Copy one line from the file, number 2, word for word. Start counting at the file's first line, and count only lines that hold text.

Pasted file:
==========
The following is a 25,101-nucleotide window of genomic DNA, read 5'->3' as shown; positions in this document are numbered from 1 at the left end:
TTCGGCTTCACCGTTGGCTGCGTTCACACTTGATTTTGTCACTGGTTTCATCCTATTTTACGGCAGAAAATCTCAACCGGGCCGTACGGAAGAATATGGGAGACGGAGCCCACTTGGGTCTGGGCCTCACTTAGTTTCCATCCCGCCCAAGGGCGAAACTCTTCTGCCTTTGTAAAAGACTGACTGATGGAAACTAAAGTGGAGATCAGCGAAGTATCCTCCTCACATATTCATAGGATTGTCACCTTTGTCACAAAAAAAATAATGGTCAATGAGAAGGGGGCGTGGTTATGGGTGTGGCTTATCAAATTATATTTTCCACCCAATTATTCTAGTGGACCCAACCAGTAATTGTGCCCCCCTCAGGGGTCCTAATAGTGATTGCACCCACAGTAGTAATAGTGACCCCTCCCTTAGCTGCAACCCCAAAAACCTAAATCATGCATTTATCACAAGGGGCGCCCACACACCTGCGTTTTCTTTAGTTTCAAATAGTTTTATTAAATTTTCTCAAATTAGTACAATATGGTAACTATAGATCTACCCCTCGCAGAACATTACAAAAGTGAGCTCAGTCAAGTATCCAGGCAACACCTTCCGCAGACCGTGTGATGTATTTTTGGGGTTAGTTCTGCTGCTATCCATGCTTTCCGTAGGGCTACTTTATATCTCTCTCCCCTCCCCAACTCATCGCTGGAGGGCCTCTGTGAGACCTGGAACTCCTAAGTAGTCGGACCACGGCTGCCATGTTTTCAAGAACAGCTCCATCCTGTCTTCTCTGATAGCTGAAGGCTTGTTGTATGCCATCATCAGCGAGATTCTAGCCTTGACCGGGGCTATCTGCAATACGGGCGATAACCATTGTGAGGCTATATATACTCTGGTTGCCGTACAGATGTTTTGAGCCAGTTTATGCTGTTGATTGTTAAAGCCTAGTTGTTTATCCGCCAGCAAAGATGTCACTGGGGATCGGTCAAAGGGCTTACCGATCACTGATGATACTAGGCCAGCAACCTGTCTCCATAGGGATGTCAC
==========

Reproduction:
TTCGGCTTCACCGTTGGCTGCGTTCACACTTGATTTTGTCACTGGTTTCATCCTATTTTACGGCAGAAAATCTCAACCGGGCCGTACGGAAGAATATGGGAGACGGAGCCCACTTGGGTCTGGGCCTCACTTAGTTTCCATCCCGCCCAAGGGCGAAACTCTTCTGCCTTTGTAAAAGACTGACTGATGGAAACTAAAGTGGAGATCAGCGAAGTATCCTCCTCACATATTCATAGGATTGTCACCTTTGTCACAAAAAAAATAATGGTCAATGAGAAGGGGGCGTGGTTATGGGTGTGGCTTATCAAATTATATTTTCCACCCAATTATTCTAGTGGACCCAACCAGTAATTGTGCCCCCCTCAGGGGTCCTAATAGTGATTGCACCCACAGTAGTAATAGTGACCCCTCCCTTAGCTGCAACCCCAAAAACCTAAATCATGCATTTATCACAAGGGGCGCCCACACACCTGCGTTTTCTTTAGTTTCAAATAGTTTTATTAAATTTTCTCAAATTAGTACAATATGGTAACTATAGATCTACCCCTCGCAGAACATTACAAAAGTGAGCTCAGTCAAGTATCCAGGCAACACCTTCCGCAGACCGTGTGATGTATTTTTGGGGTTAGTTCTGCTGCTATCCATGCTTTCCGTAGGGCTACTTTATATCTCTCTCCCCTCCCCAACTCATCGCTGGAGGGCCTCTGTGAGACCTGGAACTCCTAAGTAGTCGGACCACGGCTGCCATGTTTTCAAGAACAGCTCCATCCTGTCTTCTCTGATAGCTGAAGGCTTGTTGTATGCCATCATCAGCGAGATTCTAGCCTTGACCGGGGCTATCTGCAATACGGGCGATAACCATTGTGAGGCTATATATACTCTGGTTGCCGTACAGATGTTTTGAGCCAGTTTATGCTGTTGATTGTTAAAGCCTAGTTGTTTATCCGCCAGCAAAGATGTCACTGGGGATCGGTCAAAGGGCTTACCGATCACTGATGATACTAGGCCAGCAACCTGTCTCCATAGGGATGTCAC